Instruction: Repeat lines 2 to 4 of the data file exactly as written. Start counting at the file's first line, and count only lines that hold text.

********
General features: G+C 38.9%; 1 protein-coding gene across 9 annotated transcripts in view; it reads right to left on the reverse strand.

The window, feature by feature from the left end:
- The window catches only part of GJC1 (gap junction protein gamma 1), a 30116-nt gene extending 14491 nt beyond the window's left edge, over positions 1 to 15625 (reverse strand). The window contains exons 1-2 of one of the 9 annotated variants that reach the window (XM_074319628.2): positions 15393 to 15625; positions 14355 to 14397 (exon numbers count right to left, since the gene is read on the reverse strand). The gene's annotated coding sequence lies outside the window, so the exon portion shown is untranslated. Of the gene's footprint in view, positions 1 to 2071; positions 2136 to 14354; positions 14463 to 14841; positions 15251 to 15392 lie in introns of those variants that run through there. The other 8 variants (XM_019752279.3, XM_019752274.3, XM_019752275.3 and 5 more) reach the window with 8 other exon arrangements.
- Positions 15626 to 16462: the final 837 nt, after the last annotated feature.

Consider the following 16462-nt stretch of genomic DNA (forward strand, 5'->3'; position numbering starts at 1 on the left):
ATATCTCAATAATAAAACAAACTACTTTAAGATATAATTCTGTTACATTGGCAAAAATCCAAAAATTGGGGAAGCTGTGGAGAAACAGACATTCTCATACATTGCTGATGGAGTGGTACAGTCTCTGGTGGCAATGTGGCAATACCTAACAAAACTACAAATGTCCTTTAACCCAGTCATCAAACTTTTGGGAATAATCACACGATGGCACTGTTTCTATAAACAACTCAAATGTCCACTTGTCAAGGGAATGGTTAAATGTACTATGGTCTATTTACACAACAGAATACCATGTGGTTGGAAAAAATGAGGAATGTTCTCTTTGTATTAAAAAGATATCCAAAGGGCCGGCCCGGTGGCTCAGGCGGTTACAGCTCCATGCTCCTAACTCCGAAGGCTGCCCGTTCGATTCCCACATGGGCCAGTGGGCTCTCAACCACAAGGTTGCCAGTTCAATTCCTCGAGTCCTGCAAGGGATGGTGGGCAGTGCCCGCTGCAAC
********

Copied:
The window, feature by feature from the left end:
- The window catches only part of GJC1 (gap junction protein gamma 1), a 30116-nt gene extending 14491 nt beyond the window's left edge, over positions 1 to 15625 (reverse strand). The window contains exons 1-2 of one of the 9 annotated variants that reach the window (XM_074319628.2): positions 15393 to 15625; positions 14355 to 14397 (exon numbers count right to left, since the gene is read on the reverse strand). The gene's annotated coding sequence lies outside the window, so the exon portion shown is untranslated. Of the gene's footprint in view, positions 1 to 2071; positions 2136 to 14354; positions 14463 to 14841; positions 15251 to 15392 lie in introns of those variants that run through there. The other 8 variants (XM_019752279.3, XM_019752274.3, XM_019752275.3 and 5 more) reach the window with 8 other exon arrangements.
- Positions 15626 to 16462: the final 837 nt, after the last annotated feature.